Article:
Om Gatlings at Santiago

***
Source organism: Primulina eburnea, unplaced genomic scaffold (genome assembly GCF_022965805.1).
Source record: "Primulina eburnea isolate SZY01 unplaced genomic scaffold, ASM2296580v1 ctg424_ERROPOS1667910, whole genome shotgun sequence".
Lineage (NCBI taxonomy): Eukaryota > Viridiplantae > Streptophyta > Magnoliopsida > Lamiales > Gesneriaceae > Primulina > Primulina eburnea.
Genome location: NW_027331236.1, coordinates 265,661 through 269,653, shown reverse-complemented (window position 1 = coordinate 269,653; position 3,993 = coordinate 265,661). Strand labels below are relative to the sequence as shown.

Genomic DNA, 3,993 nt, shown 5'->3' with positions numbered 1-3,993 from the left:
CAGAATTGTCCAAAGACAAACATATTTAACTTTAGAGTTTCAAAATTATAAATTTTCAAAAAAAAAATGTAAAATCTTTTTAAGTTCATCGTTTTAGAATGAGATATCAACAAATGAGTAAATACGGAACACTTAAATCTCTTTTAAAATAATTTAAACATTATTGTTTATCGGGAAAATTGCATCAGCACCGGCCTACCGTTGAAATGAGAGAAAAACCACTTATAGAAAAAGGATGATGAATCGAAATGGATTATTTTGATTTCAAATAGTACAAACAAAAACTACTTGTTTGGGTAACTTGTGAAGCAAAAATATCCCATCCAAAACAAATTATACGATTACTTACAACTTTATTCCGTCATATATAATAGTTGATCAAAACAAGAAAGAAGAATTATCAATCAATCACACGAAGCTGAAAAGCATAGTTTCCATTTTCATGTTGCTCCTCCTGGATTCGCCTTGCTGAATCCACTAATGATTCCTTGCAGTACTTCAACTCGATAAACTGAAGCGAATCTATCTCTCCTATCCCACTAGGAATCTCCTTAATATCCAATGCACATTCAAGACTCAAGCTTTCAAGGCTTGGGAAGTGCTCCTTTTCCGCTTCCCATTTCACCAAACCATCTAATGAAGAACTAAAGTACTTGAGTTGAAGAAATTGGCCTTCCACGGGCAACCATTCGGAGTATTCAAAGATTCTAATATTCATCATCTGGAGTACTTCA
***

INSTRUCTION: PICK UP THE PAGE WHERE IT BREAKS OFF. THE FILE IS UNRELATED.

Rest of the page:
On the morning of July 1st, the dismounted cavalry, including my regiment, stormed Kettle Hill, driving the Spaniards from their trenches. While thus firing, there suddenly smote on our ears a peculiar drumming sound. One or two of the men cried out, " The Spanish machine guns!" but, after listening a moment, I leaped to my feet and called, "It's the Gatlings, men! It's our Gatlings!" Immediately the troopers began to cheer lustily, for the sound was most inspiring. Whenever the drumming stopped, it was only to open again a little nearer the front. Our artillery, using black powder, had not been able to stand within range of the Spanish rifles, but it was perfectly evident that the Gatlings were troubled by no such consideration, for they were advancing all the while. Soon the infantry took San Juan Hill, and, after one false start, we in turn rushed the next line of block-houses and entrenchments, and then swung to the left and took the chain of hills immediately fronting Santiago.